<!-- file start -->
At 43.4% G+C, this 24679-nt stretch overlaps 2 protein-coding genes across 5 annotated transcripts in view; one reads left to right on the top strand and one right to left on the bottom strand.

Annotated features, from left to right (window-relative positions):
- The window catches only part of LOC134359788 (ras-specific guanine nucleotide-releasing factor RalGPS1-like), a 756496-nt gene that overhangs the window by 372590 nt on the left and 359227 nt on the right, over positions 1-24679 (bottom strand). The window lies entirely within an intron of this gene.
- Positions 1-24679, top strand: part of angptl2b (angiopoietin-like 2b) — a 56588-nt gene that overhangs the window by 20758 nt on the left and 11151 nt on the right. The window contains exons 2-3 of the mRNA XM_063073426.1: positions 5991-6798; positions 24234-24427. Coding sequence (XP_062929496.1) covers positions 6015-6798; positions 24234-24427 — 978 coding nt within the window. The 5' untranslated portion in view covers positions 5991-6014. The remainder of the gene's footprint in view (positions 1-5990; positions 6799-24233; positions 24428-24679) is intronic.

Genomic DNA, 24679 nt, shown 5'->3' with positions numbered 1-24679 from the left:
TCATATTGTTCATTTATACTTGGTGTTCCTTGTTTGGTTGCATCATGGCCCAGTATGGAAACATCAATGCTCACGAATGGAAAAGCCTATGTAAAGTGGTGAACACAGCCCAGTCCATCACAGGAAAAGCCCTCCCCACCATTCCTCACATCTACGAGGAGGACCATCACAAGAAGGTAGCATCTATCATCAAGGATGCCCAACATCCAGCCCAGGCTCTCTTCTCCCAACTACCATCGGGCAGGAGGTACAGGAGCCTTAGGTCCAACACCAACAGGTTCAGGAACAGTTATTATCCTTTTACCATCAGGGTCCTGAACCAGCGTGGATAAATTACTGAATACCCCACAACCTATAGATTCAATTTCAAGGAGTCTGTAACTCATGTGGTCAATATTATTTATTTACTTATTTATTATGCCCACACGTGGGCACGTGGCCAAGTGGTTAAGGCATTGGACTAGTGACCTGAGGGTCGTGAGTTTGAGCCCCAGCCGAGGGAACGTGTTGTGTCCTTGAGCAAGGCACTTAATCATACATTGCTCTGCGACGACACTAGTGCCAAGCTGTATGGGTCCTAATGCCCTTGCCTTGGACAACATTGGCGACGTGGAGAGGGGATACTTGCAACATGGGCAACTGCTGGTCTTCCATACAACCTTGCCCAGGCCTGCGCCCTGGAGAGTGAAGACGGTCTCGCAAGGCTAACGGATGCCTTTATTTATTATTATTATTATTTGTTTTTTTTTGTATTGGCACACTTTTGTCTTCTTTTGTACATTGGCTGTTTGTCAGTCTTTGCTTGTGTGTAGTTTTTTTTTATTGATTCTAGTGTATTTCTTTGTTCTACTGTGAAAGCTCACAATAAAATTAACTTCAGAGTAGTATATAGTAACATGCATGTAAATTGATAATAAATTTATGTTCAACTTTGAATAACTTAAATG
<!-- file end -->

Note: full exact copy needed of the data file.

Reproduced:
At 43.4% G+C, this 24679-nt stretch overlaps 2 protein-coding genes across 5 annotated transcripts in view; one reads left to right on the top strand and one right to left on the bottom strand.

Annotated features, from left to right (window-relative positions):
- The window catches only part of LOC134359788 (ras-specific guanine nucleotide-releasing factor RalGPS1-like), a 756496-nt gene that overhangs the window by 372590 nt on the left and 359227 nt on the right, over positions 1-24679 (bottom strand). The window lies entirely within an intron of this gene.
- Positions 1-24679, top strand: part of angptl2b (angiopoietin-like 2b) — a 56588-nt gene that overhangs the window by 20758 nt on the left and 11151 nt on the right. The window contains exons 2-3 of the mRNA XM_063073426.1: positions 5991-6798; positions 24234-24427. Coding sequence (XP_062929496.1) covers positions 6015-6798; positions 24234-24427 — 978 coding nt within the window. The 5' untranslated portion in view covers positions 5991-6014. The remainder of the gene's footprint in view (positions 1-5990; positions 6799-24233; positions 24428-24679) is intronic.

Genomic DNA, 24679 nt, shown 5'->3' with positions numbered 1-24679 from the left:
TCATATTGTTCATTTATACTTGGTGTTCCTTGTTTGGTTGCATCATGGCCCAGTATGGAAACATCAATGCTCACGAATGGAAAAGCCTATGTAAAGTGGTGAACACAGCCCAGTCCATCACAGGAAAAGCCCTCCCCACCATTCCTCACATCTACGAGGAGGACCATCACAAGAAGGTAGCATCTATCATCAAGGATGCCCAACATCCAGCCCAGGCTCTCTTCTCCCAACTACCATCGGGCAGGAGGTACAGGAGCCTTAGGTCCAACACCAACAGGTTCAGGAACAGTTATTATCCTTTTACCATCAGGGTCCTGAACCAGCGTGGATAAATTACTGAATACCCCACAACCTATAGATTCAATTTCAAGGAGTCTGTAACTCATGTGGTCAATATTATTTATTTACTTATTTATTATGCCCACACGTGGGCACGTGGCCAAGTGGTTAAGGCATTGGACTAGTGACCTGAGGGTCGTGAGTTTGAGCCCCAGCCGAGGGAACGTGTTGTGTCCTTGAGCAAGGCACTTAATCATACATTGCTCTGCGACGACACTAGTGCCAAGCTGTATGGGTCCTAATGCCCTTGCCTTGGACAACATTGGCGACGTGGAGAGGGGATACTTGCAACATGGGCAACTGCTGGTCTTCCATACAACCTTGCCCAGGCCTGCGCCCTGGAGAGTGAAGACGGTCTCGCAAGGCTAACGGATGCCTTTATTTATTATTATTATTATTTGTTTTTTTTTGTATTGGCACACTTTTGTCTTCTTTTGTACATTGGCTGTTTGTCAGTCTTTGCTTGTGTGTAGTTTTTTTTTATTGATTCTAGTGTATTTCTTTGTTCTACTGTGAAAGCTCACAATAAAATTAACTTCAGAGTAGTATATAGTAACATGCATGTAAATTGATAATAAATTTATGTTCAACTTTGAATAACTTAAATG